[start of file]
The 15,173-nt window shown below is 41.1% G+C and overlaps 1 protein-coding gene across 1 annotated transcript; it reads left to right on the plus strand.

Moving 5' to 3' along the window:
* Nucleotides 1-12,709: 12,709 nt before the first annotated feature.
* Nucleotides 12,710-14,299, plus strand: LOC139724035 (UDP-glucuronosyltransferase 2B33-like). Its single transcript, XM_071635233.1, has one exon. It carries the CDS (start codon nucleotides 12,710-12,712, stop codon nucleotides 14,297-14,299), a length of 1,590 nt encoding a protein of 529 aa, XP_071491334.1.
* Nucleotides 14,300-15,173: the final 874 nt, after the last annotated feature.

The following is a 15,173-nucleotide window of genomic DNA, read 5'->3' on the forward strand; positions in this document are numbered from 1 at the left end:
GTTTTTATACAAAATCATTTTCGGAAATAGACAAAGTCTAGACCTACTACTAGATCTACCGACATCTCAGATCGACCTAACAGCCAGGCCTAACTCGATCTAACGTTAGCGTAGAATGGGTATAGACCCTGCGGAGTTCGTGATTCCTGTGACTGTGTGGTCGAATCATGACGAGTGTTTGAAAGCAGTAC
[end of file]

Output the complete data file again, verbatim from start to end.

The 15,173-nt window shown below is 41.1% G+C and overlaps 1 protein-coding gene across 1 annotated transcript; it reads left to right on the plus strand.

Moving 5' to 3' along the window:
* Nucleotides 1-12,709: 12,709 nt before the first annotated feature.
* Nucleotides 12,710-14,299, plus strand: LOC139724035 (UDP-glucuronosyltransferase 2B33-like). Its single transcript, XM_071635233.1, has one exon. It carries the CDS (start codon nucleotides 12,710-12,712, stop codon nucleotides 14,297-14,299), a length of 1,590 nt encoding a protein of 529 aa, XP_071491334.1.
* Nucleotides 14,300-15,173: the final 874 nt, after the last annotated feature.

The following is a 15,173-nucleotide window of genomic DNA, read 5'->3' on the forward strand; positions in this document are numbered from 1 at the left end:
GTTTTTATACAAAATCATTTTCGGAAATAGACAAAGTCTAGACCTACTACTAGATCTACCGACATCTCAGATCGACCTAACAGCCAGGCCTAACTCGATCTAACGTTAGCGTAGAATGGGTATAGACCCTGCGGAGTTCGTGATTCCTGTGACTGTGTGGTCGAATCATGACGAGTGTTTGAAAGCAGTAC